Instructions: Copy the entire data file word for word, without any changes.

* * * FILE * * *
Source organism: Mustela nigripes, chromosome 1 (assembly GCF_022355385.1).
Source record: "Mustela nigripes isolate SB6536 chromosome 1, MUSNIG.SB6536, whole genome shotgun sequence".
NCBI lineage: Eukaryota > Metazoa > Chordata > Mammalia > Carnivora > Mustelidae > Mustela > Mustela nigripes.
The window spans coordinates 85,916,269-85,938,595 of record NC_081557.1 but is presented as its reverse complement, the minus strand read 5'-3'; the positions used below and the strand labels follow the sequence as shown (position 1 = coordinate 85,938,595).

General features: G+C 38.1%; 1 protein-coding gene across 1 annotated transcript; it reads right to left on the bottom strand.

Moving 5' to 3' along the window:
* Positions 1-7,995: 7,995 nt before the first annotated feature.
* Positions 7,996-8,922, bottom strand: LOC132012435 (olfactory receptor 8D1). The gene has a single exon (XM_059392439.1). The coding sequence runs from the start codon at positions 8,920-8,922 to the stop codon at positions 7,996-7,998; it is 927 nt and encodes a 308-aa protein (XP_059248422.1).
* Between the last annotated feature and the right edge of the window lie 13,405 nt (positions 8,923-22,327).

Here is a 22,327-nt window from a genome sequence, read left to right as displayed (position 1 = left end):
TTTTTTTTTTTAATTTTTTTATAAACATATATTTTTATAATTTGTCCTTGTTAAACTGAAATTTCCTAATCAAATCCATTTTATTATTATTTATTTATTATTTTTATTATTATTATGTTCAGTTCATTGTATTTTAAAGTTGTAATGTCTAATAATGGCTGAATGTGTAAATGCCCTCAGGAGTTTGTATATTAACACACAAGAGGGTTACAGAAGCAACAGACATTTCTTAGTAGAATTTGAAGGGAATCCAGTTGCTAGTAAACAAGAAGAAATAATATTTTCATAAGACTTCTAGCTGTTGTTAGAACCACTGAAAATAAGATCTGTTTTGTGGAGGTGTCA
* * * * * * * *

Source organism: Mustela nigripes, chromosome 1 (assembly GCF_022355385.1).
Source record: "Mustela nigripes isolate SB6536 chromosome 1, MUSNIG.SB6536, whole genome shotgun sequence".
NCBI lineage: Eukaryota > Metazoa > Chordata > Mammalia > Carnivora > Mustelidae > Mustela > Mustela nigripes.
The window spans coordinates 85,916,269-85,938,595 of record NC_081557.1 but is presented as its reverse complement, the minus strand read 5'-3'; the positions used below and the strand labels follow the sequence as shown (position 1 = coordinate 85,938,595).

General features: G+C 38.1%; 1 protein-coding gene across 1 annotated transcript; it reads right to left on the bottom strand.

Moving 5' to 3' along the window:
* Positions 1-7,995: 7,995 nt before the first annotated feature.
* Positions 7,996-8,922, bottom strand: LOC132012435 (olfactory receptor 8D1). The gene has a single exon (XM_059392439.1). The coding sequence runs from the start codon at positions 8,920-8,922 to the stop codon at positions 7,996-7,998; it is 927 nt and encodes a 308-aa protein (XP_059248422.1).
* Between the last annotated feature and the right edge of the window lie 13,405 nt (positions 8,923-22,327).

Here is a 22,327-nt window from a genome sequence, read left to right as displayed (position 1 = left end):
TTTTTTTTTTTAATTTTTTTATAAACATATATTTTTATAATTTGTCCTTGTTAAACTGAAATTTCCTAATCAAATCCATTTTATTATTATTTATTTATTATTTTTATTATTATTATGTTCAGTTCATTGTATTTTAAAGTTGTAATGTCTAATAATGGCTGAATGTGTAAATGCCCTCAGGAGTTTGTATATTAACACACAAGAGGGTTACAGAAGCAACAGACATTTCTTAGTAGAATTTGAAGGGAATCCAGTTGCTAGTAAACAAGAAGAAATAATATTTTCATAAGACTTCTAGCTGTTGTTAGAACCACTGAAAATAAGATCTGTTTTGTGGAGGTGTCA